HMRC have released details of a letter sent to the Loan Charge All Party Parliamentary Group which includes details of key dates, anonymised case studies and settlement statistics and deadlines.

On 5 April 2019 the Loan Charge  will apply to all outstanding disguised remuneration, self-employed and contractor loans taken out since 1999, unless a settlement is in progress with HMRC before that date.

In the documents HMRC reveal that more than 20 individuals have been convicted for offences relating to the promotion and marketing of tax avoidance schemes since 2016, who have together received over 100 years of custodial sentences.

The documents also include some useful information about the loans charge and about settling with HMRC: 

  • Where settlements are not concluded by 5 April but interest has been registered and initial information provided to HMRC, scheme users have until 31 August 2019 to complete the settlement process before the loan charge will apply.
  • Individuals who choose not to settle with HMRC must:
    • Complete and submit an information return to HMRC, setting out their loan balance, by 30 September 2019.
    • File a 2018-19 self-assessment tax return and pay the loan charge by 31 January 2020.
    • For employment-based schemes only: tell the relevant employer what the outstanding loan balance is, by 15 April 2019. If the employer no longer exists, they do not need to report the loan balance to an employer but must still provide the information to HMRC by 30 September 2019, file a tax return and pay the loan charge by 31 January 2020.
  • For employment related schemes where no settlement has been reached or is in progress the employer must:
    • Manually calculate the PAYE liability on the loan charge income, and make payment either by 19 April 2019 (by post) or 22 April 2019 (online)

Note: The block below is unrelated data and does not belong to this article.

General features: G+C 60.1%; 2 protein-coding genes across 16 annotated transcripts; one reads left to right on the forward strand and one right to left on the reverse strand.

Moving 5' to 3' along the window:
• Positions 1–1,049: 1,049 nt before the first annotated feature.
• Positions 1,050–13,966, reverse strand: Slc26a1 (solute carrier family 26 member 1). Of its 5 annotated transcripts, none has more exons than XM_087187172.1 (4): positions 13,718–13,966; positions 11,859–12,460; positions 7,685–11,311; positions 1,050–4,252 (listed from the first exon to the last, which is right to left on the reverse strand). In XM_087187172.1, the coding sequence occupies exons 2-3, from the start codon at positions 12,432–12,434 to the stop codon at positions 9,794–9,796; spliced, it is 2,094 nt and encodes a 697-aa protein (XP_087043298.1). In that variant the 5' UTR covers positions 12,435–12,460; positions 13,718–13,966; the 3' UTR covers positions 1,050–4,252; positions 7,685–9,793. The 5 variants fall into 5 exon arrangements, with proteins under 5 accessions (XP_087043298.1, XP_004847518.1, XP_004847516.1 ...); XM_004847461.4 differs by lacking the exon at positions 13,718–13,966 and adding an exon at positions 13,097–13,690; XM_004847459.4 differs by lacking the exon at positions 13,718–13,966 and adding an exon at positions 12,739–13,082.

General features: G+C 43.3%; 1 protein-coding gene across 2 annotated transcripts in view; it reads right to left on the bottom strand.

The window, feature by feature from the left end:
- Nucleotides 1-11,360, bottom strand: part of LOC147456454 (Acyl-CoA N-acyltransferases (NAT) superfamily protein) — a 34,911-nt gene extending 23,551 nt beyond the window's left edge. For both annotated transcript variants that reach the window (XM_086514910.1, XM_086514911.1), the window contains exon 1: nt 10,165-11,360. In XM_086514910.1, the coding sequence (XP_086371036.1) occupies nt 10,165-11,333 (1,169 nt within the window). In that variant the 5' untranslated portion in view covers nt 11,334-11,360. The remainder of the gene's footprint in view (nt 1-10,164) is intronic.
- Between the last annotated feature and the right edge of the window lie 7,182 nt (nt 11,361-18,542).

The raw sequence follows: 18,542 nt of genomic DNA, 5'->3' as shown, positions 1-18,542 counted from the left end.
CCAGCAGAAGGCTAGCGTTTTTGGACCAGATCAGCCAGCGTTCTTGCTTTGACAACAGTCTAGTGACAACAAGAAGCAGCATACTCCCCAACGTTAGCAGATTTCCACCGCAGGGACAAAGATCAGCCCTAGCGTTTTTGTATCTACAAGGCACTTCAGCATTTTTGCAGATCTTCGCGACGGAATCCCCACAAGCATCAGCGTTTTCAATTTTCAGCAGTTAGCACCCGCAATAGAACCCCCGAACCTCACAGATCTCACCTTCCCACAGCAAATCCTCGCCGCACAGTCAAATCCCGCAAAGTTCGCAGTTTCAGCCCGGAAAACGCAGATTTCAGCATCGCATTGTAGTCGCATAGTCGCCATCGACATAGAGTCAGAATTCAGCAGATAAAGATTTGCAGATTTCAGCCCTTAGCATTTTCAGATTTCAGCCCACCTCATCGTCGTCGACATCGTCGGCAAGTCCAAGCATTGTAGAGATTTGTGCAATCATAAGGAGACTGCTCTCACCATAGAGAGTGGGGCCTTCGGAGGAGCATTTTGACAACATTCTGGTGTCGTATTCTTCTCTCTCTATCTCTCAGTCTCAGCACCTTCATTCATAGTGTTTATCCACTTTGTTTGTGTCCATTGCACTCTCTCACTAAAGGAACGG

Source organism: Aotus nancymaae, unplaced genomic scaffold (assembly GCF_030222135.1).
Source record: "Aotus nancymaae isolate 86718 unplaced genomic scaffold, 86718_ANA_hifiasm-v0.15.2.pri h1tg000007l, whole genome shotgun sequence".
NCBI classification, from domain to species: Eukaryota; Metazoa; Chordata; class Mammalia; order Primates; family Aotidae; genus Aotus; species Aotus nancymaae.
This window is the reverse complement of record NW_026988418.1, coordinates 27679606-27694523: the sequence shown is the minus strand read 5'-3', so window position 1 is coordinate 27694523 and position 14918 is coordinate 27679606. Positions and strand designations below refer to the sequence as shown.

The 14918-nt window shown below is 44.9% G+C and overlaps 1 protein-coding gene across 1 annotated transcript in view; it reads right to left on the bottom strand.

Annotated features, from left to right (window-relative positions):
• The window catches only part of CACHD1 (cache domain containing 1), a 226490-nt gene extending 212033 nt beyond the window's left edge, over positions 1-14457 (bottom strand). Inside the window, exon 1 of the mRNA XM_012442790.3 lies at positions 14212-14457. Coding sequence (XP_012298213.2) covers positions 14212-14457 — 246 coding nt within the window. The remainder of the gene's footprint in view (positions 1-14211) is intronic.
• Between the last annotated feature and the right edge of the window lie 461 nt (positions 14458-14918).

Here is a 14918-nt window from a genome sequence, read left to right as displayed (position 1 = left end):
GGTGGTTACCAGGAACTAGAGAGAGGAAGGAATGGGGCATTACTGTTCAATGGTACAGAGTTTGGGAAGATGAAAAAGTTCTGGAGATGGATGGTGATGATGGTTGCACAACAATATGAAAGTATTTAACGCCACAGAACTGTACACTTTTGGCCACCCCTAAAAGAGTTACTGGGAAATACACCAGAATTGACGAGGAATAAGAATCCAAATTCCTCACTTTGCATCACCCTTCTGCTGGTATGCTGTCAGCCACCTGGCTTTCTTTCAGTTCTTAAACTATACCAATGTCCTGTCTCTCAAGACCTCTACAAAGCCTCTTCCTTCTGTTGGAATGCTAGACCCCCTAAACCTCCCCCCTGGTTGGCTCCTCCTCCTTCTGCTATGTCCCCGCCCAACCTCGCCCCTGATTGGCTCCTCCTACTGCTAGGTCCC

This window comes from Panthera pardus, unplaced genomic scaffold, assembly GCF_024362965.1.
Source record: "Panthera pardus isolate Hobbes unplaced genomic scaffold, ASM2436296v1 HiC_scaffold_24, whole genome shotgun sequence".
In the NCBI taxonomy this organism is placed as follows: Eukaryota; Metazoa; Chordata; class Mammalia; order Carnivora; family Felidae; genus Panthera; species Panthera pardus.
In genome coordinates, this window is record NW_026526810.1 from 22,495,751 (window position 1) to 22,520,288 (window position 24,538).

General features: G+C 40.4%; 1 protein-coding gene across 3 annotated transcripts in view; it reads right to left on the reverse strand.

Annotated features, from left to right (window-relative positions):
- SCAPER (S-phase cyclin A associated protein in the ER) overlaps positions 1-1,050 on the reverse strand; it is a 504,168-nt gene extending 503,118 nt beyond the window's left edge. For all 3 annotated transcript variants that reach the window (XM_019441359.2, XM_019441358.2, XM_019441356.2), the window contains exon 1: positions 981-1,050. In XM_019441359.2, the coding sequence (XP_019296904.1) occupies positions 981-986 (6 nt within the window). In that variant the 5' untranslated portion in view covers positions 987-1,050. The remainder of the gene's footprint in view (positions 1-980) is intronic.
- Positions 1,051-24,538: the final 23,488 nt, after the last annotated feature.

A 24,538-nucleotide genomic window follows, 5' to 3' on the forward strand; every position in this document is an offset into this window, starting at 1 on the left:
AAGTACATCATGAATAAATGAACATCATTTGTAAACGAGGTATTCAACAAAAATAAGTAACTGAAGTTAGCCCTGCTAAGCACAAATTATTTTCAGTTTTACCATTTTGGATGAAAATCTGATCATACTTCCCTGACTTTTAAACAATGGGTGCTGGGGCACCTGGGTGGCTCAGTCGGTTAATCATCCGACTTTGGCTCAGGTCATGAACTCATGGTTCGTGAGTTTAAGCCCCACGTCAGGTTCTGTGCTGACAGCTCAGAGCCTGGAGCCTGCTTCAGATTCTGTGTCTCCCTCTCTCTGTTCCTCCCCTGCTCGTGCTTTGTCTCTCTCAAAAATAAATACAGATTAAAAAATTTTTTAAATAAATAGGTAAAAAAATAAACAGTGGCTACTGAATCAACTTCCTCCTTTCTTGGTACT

• Report the loan charge amount to HMRC via RTI in April using an Earlier Year Update (EYU) submission. HMRC have stressed that an EYU must be used rather than including the charge in the current period payroll.

Anyone who is uncertain about whether the loan charge applies to their scheme may find the anonymised case studies provided by HMRC useful.

Comment:

We are aware that some individuals have recently received letters from HMRC asking for details about their participation in loan schemes during the current tax year, presumably to ensure that they are in a position where they have sufficient information to allow them to assess the loan charge and penalise those who fail to report their loans. These should not be ignored as in many cases they have been issued as Schedule 36 notices  which come with penalties for failure to provide the information requested within the deadlines set by HMRC.

With penalties for late reporting of the loan charge starting at £300, and with inaccuracies being penalised at up to £3,000 per error, scheme users who are not settling their schemes should start thinking about how they are going to meet the loan charge reporting requirements now.

Links to our guides:

Disguised Remuneration
A guide to everything you need to know about disguised remuneration schemes, the loan charge, and how to reach a settlement with HMRC.

FAQs for disguised remuneration settlement
This guide looks at Frequently Asked Questions for settling Disguised Remuneration schemes. The FAQs relate to EBTs, EFRBS and contractor loan schemes (employed and self-employed).

Disguised remuneration; applying to postpone your loan charge
A step by step guide to how to apply to postpone the loan charge if you meet the requirements to do so.

Disguised remuneration final settlement opportunity
A detailed guide to the November 2017 final settlement opportunity for all disguised remunerations schemes.

External link:

HMRC Correspondence and annexes sent to Sir Edward Davey in respect of disguised remuneration loan schemes and the loan charge.

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